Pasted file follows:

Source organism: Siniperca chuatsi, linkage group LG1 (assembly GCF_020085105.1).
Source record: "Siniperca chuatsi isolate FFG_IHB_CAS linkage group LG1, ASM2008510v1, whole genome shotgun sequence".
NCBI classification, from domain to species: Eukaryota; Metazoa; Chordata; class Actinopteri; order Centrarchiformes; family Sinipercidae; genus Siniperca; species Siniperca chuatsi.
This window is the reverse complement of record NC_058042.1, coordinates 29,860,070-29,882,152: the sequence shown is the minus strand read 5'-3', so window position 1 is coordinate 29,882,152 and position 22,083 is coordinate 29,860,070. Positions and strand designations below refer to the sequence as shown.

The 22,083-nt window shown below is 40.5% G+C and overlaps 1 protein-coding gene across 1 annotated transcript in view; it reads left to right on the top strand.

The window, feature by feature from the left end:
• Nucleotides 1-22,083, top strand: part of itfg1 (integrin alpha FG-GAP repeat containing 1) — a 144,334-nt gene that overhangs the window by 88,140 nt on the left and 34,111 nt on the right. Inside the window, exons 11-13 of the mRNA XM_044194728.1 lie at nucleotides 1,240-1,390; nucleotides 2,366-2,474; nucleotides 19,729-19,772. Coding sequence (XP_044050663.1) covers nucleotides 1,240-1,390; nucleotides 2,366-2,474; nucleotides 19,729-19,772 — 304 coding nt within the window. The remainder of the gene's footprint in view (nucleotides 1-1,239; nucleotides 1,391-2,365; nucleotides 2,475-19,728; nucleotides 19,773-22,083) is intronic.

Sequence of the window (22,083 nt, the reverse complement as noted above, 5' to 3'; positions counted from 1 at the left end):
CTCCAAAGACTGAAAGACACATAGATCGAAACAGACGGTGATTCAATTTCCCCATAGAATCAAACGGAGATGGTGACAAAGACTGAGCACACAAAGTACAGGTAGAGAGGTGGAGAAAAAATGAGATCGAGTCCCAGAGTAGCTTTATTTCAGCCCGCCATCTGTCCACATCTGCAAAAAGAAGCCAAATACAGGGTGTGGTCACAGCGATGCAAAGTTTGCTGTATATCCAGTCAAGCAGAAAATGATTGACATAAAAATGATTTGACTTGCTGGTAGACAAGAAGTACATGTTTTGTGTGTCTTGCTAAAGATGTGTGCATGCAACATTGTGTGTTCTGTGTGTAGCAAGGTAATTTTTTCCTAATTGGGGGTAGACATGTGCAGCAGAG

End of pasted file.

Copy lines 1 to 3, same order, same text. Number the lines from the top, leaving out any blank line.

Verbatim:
Source organism: Siniperca chuatsi, linkage group LG1 (assembly GCF_020085105.1).
Source record: "Siniperca chuatsi isolate FFG_IHB_CAS linkage group LG1, ASM2008510v1, whole genome shotgun sequence".
NCBI classification, from domain to species: Eukaryota; Metazoa; Chordata; class Actinopteri; order Centrarchiformes; family Sinipercidae; genus Siniperca; species Siniperca chuatsi.